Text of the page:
In 1963, just as televisions were becoming part of the everyday domestic landscape, Roger Tallon decided to give them a makeover. Until then, the sole preoccupation had been with their technical performance, and those sets in their solid-looking wooden units, typically bourgeois in style, were anathema to him. Roger Tallon invented a compact, portable model, with an anti-UV screen filter. Attractive to look at, it was aimed at a young, modern clientele. Its base resembled a neck – an idea suggested by the French artist César – and its tinted screen merged harmoniously with the whole set. The Portavia P111 was presented to the public with the accompanying slogan “aesthetics are important too”.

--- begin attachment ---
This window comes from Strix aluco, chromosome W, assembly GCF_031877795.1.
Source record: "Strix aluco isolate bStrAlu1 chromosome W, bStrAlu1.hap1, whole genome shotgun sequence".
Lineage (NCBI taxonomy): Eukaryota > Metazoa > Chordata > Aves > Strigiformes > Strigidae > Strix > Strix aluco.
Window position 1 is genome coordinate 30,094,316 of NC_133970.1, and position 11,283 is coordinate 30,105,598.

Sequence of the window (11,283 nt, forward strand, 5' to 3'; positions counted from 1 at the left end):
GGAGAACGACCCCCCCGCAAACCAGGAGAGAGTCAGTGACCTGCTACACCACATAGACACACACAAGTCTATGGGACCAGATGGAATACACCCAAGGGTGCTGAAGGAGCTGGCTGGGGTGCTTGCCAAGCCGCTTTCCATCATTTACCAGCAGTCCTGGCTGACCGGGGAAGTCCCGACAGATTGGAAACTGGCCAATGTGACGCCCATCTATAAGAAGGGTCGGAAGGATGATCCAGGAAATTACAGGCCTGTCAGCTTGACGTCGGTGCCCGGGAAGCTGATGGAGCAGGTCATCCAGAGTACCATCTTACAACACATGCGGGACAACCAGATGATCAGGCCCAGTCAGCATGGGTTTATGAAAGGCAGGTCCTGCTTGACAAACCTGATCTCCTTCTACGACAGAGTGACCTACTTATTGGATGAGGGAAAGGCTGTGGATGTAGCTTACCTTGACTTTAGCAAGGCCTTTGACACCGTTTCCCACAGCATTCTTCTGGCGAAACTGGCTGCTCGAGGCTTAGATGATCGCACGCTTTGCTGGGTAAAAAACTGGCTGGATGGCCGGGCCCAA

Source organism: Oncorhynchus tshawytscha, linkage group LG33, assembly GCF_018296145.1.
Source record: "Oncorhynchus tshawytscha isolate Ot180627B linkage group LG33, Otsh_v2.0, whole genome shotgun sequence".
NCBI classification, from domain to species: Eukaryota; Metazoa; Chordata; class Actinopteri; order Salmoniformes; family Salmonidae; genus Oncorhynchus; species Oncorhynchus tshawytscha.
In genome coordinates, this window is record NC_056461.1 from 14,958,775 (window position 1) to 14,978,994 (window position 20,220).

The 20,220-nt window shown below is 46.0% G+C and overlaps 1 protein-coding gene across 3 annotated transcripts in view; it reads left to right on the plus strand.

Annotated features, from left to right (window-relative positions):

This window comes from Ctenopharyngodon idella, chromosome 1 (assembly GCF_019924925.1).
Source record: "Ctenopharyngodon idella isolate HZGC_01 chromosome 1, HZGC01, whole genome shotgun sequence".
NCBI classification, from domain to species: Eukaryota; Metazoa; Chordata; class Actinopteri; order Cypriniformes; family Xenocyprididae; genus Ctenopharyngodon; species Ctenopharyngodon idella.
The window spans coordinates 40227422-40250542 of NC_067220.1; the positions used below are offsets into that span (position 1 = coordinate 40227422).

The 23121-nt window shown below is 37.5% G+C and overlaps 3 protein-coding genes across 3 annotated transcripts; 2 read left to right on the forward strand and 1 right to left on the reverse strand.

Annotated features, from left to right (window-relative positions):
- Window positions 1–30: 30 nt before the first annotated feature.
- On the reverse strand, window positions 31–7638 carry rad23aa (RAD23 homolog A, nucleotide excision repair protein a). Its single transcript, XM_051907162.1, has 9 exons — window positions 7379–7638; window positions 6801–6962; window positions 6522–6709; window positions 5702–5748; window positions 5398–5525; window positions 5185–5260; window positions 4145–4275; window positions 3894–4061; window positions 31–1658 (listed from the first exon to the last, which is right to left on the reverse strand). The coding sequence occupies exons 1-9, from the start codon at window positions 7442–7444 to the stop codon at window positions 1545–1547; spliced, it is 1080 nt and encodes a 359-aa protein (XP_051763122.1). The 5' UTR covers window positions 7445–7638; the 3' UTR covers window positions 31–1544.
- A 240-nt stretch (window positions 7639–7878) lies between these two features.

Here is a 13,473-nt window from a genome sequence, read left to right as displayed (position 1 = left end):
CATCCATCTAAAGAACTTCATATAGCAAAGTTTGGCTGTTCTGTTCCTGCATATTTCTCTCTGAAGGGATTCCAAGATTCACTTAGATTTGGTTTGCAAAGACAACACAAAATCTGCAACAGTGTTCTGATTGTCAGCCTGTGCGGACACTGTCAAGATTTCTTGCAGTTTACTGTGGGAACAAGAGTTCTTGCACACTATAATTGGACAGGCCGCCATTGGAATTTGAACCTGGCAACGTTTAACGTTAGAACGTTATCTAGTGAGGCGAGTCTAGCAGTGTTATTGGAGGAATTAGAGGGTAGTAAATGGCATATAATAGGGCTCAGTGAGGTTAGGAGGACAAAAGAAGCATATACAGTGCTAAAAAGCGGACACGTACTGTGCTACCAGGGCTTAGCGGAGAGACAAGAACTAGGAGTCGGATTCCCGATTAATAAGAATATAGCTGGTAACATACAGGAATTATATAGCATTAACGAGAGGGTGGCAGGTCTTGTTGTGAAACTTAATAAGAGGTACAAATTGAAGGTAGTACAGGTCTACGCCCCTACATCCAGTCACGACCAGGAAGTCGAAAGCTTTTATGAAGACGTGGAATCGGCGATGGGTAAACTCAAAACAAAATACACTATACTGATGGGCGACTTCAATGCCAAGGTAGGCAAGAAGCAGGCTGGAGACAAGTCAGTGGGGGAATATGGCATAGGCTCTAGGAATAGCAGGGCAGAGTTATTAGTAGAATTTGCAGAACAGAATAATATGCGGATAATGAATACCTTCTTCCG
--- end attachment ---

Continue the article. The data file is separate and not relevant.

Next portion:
Born in Paris, ROGER TALLON [1929-2011] is regarded as the father of French industrial design. After graduating with a degree in engineering at the age of 21, he joined Technès [a design office specialising in technical and aesthetic research] in 1953. He developed his career within the firm, becoming its Director in 1959. Known for his 25-year collaboration with French railway company the SNCF, Roger Tallon championed the use of plastics. In his opinion, they gave objects a more homogenous, better appearance, and enabled them to be produced in greater numbers. In 1957, he also began teaching at the School of Applied Arts in Paris. In addition, he was involved in creating the Department of industrial design at the École Nationale Supérieure des Arts Décoratifs in Paris in 1963.